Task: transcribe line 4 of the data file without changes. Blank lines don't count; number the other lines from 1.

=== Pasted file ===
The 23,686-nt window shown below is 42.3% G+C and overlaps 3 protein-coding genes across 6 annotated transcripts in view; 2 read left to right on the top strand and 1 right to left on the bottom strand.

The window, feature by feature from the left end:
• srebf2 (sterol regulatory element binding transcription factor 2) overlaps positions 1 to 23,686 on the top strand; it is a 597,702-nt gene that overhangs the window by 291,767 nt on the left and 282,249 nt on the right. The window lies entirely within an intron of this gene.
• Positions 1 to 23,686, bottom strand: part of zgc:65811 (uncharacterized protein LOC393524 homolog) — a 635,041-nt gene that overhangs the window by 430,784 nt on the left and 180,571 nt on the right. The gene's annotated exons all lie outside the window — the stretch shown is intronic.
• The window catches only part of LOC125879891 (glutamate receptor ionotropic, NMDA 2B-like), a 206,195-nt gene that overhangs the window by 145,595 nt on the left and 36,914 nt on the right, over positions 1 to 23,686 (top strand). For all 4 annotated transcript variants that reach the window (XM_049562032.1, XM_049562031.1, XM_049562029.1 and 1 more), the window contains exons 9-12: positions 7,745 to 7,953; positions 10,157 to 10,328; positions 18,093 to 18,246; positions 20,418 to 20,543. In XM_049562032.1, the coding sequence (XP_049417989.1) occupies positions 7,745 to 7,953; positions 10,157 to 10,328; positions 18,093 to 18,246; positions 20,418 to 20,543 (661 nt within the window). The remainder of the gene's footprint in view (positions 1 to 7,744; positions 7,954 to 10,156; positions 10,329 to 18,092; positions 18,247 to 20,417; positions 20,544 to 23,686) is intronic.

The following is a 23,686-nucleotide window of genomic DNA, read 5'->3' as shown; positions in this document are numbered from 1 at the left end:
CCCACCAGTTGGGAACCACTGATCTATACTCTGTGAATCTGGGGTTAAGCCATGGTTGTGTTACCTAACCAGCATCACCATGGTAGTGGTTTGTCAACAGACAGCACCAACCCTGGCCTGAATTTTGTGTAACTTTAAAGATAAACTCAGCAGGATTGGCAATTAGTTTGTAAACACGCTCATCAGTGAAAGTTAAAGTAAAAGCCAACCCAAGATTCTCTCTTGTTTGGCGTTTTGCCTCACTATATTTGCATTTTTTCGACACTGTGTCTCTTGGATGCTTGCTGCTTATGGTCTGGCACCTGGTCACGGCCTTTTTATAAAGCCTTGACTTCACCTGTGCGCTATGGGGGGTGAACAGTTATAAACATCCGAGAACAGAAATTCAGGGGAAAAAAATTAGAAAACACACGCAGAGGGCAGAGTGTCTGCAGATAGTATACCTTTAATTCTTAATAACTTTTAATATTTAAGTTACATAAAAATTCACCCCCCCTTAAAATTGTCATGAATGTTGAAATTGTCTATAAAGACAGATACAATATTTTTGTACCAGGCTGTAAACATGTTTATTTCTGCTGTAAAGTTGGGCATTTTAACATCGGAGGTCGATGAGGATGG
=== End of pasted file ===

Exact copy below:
• Positions 1 to 23,686, bottom strand: part of zgc:65811 (uncharacterized protein LOC393524 homolog) — a 635,041-nt gene that overhangs the window by 430,784 nt on the left and 180,571 nt on the right. The gene's annotated exons all lie outside the window — the stretch shown is intronic.